Today on my drive to a 3-day conference, I had just passed Willard when traffic came to a halt. Both lanes of vehicles that were just going 75-mile-per-hour stopped.
I looked at the clock, and looked ahead. I couldn't see anything. I hoped that we'd get moving soon, or I'd be late for my conference. I put the car in park, drumming my fingers on the steering wheel impatiently.
Five minutes passed. No one moved an inch.
Ten minutes passed. I've turned my car off now. No change.
And then a Life Flight helicopter landed. And my impatience vanished.
Oh, I thought, someone is really hurt. I sure hope they'll be okay.
And as I continued to sit at a standstill in traffic, I began thinking about these cocoons of steel that we hurtle down the road in at mind-boggling speeds. At any moment any of us are just moments away from disaster. Obviously someone ahead had experienced just such a moment.
It sobered me.
Was it going to be so bad to be a little late for my conference? No.
Would being impatient effect any change? No.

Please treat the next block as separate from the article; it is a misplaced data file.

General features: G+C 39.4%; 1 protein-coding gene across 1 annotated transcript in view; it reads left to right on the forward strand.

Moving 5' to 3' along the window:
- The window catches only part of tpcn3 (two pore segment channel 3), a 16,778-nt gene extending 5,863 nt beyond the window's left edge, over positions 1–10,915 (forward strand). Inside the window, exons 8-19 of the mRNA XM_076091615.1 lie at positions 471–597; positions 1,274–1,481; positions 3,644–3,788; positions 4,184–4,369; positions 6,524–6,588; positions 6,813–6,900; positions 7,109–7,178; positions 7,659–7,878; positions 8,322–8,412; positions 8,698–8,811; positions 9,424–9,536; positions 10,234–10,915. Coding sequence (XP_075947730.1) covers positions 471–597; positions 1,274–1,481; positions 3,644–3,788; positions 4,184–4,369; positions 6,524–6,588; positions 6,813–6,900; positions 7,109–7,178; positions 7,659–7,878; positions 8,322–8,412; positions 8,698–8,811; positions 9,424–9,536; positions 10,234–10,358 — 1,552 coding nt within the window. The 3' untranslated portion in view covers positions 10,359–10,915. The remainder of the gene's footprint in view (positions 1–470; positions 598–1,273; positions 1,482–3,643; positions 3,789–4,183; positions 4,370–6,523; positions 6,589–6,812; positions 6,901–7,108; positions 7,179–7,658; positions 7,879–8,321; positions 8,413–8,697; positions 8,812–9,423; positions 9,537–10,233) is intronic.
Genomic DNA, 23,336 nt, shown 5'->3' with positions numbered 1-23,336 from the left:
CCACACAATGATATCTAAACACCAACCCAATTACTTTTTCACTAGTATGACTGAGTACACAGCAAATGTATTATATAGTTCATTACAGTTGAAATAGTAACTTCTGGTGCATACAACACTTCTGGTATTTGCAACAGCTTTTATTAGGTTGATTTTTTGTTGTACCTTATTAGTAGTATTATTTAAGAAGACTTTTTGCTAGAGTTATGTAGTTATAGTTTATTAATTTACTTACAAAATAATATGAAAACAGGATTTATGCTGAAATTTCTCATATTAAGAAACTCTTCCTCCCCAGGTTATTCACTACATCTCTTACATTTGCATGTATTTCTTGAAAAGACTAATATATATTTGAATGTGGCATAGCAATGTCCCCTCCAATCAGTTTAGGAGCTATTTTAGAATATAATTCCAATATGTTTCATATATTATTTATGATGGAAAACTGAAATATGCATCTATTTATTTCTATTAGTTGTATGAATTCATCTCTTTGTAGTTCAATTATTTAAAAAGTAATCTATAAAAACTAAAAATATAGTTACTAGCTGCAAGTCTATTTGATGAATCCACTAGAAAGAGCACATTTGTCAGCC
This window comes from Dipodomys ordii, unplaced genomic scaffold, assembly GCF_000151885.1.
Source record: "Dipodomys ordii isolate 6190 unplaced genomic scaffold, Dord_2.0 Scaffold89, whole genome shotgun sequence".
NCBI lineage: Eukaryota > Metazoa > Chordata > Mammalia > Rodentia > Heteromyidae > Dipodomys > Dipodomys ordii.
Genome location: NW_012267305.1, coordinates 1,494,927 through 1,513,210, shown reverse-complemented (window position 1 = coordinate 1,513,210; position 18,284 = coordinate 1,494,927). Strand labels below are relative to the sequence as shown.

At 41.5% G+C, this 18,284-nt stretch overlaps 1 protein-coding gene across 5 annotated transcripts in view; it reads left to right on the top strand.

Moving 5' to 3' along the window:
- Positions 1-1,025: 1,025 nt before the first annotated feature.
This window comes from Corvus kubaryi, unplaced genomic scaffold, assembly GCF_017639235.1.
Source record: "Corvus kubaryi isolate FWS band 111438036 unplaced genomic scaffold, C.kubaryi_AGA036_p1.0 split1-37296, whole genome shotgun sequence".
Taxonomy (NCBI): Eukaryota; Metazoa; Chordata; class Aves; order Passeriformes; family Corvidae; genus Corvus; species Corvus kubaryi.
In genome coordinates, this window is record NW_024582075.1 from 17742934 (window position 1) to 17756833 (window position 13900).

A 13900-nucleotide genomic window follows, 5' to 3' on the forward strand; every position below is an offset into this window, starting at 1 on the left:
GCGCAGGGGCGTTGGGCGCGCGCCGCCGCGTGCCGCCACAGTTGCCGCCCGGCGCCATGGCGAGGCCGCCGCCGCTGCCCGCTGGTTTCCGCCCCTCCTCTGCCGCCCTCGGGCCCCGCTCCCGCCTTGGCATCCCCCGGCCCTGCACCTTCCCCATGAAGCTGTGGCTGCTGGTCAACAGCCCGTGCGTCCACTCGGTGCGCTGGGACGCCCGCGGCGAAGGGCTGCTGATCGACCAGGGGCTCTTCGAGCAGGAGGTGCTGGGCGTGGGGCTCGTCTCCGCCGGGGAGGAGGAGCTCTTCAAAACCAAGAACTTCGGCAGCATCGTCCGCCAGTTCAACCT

Would sending up silent prayers hurt? No. And, if nothing else, it would help me realize my own blessings and remain calm.
After 25 minutes, traffic began to move. As I inched by the accident scene, there was Life Flight, an ambulance, an extra-large incident vehicle, and numerous police cars. And off to the far right, through the barrow pit and through the chain-link fence and into a parked tanker truck was a mooshed red sports car. No one was near the decimated car. Instead, they were gathered some 20 feet away attending to someone unseen lying in the grass.
As I passed I said one more prayer for the driver and resolved to slow down and be more aware.